The accession number for the human scRNA-seq data reported in this paper is GEO: GSE143753. All other relevant data are available from the corresponding authors upon request. The accession number for the count matrices of mouse datasets used in this paper is GSE142425.70
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This study was supported by grants from the National Key R&D Program of China (2017YFA0106400, 2017YFA0103401, 2016YFA0100601 and 2019YFA0110201), the National Natural Science Foundation of China (31425012, 31871173, 31930054, 81772389, 81800102, 81890991, 81900115, 82070108, 91749124 and 81871771), the Fundamental Research Funds for the Central Universities (22120190149, 22120200411, kx0200020173386), the Program for Guangdong Introducing Innovative and Entrepreneurial Teams (2017ZT07S347), the Beijing Municipal Science and Technology Commission (Z171100000417009), the Beijing Natural Science Foundation (7182123), the State Key Laboratory of Proteomics (SKLP-K201502) and the Key R&D Program of Guangdong Province (2019B020234002).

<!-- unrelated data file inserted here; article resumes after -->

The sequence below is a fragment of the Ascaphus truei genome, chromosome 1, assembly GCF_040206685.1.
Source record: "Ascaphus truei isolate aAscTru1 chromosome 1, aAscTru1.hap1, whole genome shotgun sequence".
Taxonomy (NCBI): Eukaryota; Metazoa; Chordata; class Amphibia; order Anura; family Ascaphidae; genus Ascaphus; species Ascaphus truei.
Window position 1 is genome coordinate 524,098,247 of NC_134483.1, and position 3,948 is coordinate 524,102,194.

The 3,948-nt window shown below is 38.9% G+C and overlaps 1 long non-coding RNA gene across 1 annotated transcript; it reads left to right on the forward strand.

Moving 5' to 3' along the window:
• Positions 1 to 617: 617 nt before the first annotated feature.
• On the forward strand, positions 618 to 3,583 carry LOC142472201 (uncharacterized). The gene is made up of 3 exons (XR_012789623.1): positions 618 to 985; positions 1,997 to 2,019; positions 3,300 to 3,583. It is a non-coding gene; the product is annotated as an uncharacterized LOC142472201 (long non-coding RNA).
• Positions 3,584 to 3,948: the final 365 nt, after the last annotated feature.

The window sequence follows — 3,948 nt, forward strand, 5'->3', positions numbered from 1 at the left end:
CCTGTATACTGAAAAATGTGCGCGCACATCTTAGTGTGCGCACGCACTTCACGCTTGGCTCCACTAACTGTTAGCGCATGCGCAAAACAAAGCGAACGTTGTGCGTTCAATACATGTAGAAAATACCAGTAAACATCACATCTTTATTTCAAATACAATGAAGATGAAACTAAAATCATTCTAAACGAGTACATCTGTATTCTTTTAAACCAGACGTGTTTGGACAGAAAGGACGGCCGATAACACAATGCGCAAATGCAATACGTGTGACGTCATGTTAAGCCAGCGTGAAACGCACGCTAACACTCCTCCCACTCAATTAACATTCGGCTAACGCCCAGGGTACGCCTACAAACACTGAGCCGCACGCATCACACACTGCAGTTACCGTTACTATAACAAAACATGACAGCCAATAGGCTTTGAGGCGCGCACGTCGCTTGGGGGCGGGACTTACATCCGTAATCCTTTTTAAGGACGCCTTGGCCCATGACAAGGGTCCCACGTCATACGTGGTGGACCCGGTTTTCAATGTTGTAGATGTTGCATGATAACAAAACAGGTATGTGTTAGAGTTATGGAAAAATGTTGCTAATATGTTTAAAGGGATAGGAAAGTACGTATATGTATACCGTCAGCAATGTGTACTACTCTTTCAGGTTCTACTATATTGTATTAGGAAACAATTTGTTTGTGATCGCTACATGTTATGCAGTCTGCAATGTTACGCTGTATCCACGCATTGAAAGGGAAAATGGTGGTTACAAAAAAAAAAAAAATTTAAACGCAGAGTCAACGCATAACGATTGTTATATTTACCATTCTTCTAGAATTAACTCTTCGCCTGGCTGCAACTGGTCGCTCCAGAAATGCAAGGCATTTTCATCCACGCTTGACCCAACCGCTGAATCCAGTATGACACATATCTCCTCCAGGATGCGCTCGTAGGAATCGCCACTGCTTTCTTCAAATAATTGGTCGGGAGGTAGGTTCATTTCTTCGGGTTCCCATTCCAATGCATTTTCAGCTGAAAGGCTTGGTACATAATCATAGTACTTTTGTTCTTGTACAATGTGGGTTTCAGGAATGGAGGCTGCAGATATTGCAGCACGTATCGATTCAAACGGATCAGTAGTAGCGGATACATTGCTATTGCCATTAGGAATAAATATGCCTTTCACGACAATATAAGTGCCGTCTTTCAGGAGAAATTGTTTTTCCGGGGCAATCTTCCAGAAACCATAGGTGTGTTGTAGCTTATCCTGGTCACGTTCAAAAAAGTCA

The authors declare no competing interests.
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He, J., Yan, J., Wang, J. et al. Dissecting human embryonic skeletal stem cell ontogeny by single-cell transcriptomic and functional analyses. Cell Res 31, 742–757 (2021). https://doi.org/10.1038/s41422-021-00467-z